Meanwhile, Social Security and Medicare benefits have been greatly expanded, and many federal programs created over the past 90 years remain in existence, some with changed mandates and others with questionable results. The REA succeeded in supplying electric power to farms and rural areas, but vestiges of the agency remain in place today. 

I can find only a few agencies that have been eliminated outright, starting with the Civil Aeronautics Board, which was established in 1938 to oversee aviation services and dissolved when the airline industry was deregulated in 1978. The Synthetic Fuels Corp. was established in 1980 to spearhead production of alternative fuels, but it ended up funding just four synthetic fuels projects, none of which survive today, before being abolished in 1986. With the recovery of the financial system from the 2008 crisis, some provisions of Dodd-Frank have been scaled back but key measures, like large bank stress tests, remain.

All the trillions of dollars of federal corona-virus money to support income and jobs will require new bureaucracies to oversee disbursement of the funds. But once the money has been released and spent, what will happen to all those government agencies? If history is any guide, they and their constituents will come up with some rationale for the continued need for their functions.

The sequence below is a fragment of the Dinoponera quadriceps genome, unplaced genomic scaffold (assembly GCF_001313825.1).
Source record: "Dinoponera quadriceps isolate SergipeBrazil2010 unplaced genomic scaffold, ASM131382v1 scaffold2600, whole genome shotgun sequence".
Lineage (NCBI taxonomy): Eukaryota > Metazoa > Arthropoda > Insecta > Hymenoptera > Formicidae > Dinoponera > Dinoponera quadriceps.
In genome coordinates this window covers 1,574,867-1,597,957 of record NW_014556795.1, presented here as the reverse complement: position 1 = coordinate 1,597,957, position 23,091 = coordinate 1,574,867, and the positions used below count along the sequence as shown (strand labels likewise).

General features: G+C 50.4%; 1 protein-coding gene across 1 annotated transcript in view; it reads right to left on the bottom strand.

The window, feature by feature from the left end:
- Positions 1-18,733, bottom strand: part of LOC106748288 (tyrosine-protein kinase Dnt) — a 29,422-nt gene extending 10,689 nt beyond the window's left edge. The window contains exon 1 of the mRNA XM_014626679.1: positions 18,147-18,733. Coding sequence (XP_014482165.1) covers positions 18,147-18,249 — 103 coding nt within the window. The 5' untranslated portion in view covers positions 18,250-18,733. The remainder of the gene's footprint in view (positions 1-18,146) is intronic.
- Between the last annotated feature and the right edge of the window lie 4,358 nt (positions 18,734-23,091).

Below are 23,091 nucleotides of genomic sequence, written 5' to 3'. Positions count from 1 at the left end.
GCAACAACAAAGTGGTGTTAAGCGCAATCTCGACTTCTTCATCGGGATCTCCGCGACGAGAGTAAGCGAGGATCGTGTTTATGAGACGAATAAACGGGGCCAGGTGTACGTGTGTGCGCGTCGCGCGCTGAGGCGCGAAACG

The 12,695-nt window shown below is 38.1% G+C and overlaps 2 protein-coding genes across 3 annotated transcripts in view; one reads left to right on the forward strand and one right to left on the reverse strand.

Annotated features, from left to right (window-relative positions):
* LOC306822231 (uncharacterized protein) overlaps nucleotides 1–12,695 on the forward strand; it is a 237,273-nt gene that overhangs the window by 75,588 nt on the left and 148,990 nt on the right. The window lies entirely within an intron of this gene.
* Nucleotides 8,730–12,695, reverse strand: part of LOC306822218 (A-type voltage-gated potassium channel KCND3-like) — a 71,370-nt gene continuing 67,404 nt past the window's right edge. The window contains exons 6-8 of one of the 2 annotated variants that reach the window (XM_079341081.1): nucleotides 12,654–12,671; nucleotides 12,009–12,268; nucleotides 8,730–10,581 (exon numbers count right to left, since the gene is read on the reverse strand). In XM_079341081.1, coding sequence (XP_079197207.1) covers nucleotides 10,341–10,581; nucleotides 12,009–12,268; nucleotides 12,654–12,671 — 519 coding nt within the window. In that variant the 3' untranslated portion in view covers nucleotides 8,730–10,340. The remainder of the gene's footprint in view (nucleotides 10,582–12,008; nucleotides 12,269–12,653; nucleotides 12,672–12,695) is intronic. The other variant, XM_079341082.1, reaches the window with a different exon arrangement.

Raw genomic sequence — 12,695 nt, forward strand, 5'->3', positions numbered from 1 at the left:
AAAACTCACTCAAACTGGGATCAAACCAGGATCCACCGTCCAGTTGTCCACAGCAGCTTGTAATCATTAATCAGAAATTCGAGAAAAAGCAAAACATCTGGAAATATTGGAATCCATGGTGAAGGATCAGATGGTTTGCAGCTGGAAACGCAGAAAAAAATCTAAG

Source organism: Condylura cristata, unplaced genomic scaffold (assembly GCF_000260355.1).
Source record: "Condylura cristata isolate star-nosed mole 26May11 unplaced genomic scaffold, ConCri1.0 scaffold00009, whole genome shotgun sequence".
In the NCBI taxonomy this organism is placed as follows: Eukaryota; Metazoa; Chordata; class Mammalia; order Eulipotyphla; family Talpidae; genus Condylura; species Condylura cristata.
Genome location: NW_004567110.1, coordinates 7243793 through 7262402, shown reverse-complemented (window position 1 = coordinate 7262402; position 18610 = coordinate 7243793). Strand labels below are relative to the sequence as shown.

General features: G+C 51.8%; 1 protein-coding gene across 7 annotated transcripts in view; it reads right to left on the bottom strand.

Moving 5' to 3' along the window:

Furthermore, the power and reach of the federal government has been magnified greatly as the Federal Reserve, with its gigantic money-creating ability, has become, in effect, an arm of the Treasury Department. Its latest $2.3 trillion program lends directly to states, cities and mid-size businesses and even supports previously investment-grade corporate bonds that are now junk-rated. The central bank’s portfolio of assets, $4.2 trillion in February and now $6 trillion, may be headed for $10 trillion, or almost half of GDP. And the Treasury will cover $635 billion in bad Fed loans.

The labor participation rate for working-age American males has fallen steadily since World War II, in part because many find disability and other government payments more attractive than gainful employment. This has contributed to the slow growth in productivity and the economy, especially in the last decade. The likelihood that the corona-virus pandemic’s income supplements will persist beyond the recession implies that these trends will accelerate. The resulting slow growth in corporate profits will be a drag on post-recession stock prices.

via bloomberg opinion